In the latest inquiry into clergy sexual abuse allegations, New Mexico's attorney general is launching an investigation and asking all three Catholic dioceses in his state for any material related to allegations of abuse by priests. It follows the scathinglast month that revealed more than 300 Catholic priests in that state sexually abused more than 1,000 children over seven decades. The same report found a Pennsylvania bishop sent accused priests to New Mexico for treatment.
Attorney General Hector Balderas called his state a "dumping ground" for abusers.
"There are numerous, numerous families that are demanding justice. And so what I'm hoping for is that the church understand that they also have an obligation to seek justice by reconciling, providing information to a law enforcement agency," Balderas told CBS News.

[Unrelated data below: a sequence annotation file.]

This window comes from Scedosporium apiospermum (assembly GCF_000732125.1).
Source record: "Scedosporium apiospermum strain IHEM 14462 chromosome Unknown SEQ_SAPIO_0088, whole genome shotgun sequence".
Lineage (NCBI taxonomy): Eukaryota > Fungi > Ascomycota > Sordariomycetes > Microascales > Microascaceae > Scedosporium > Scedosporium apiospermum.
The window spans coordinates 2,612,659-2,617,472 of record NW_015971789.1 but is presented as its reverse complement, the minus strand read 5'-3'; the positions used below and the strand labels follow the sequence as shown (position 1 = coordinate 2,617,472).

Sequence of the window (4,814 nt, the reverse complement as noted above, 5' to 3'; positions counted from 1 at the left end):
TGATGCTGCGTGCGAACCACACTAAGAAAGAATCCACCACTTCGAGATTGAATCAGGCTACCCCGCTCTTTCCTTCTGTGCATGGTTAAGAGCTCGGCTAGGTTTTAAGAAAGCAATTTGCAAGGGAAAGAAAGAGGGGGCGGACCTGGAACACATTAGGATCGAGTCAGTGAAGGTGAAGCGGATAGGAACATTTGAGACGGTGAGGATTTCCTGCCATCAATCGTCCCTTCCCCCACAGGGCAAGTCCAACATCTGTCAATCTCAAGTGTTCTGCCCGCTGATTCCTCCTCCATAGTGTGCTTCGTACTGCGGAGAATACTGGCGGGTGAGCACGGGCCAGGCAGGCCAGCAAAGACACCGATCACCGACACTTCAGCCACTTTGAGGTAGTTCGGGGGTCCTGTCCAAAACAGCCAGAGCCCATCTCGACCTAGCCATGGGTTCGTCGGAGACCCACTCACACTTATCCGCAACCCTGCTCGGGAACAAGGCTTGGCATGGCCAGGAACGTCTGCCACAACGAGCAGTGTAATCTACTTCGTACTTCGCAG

The New Mexico Dioceses of Las Cruces and Gallup as well as the Archdiocese of Santa Fe said they plan to cooperate with the attorney general.
While Balderas said that although he has subpoena power, he's trying to encourage the church to come forward first with "a full, massive disclosure." Balderas also said his team has been investigating abuse by priests since March 2016, and that he has personally been in contact withalong with other attorneys general across the country.
"We are all very well aware that this is a law enforcement issue at our desks, and we all think we need to work collectively in sharing information, considering that we know priests were transported across state lines," Balderas said.
Missouri Attorney General Josh Hawley alsointo clergy sexual abuse in August, but he doesn't have subpoena power and will have to rely on the cooperation of church leaders. "We're not going to pull our punches," Hawley told CBS News.
Read more from CBS News' coverage of the clergy abuse scandal: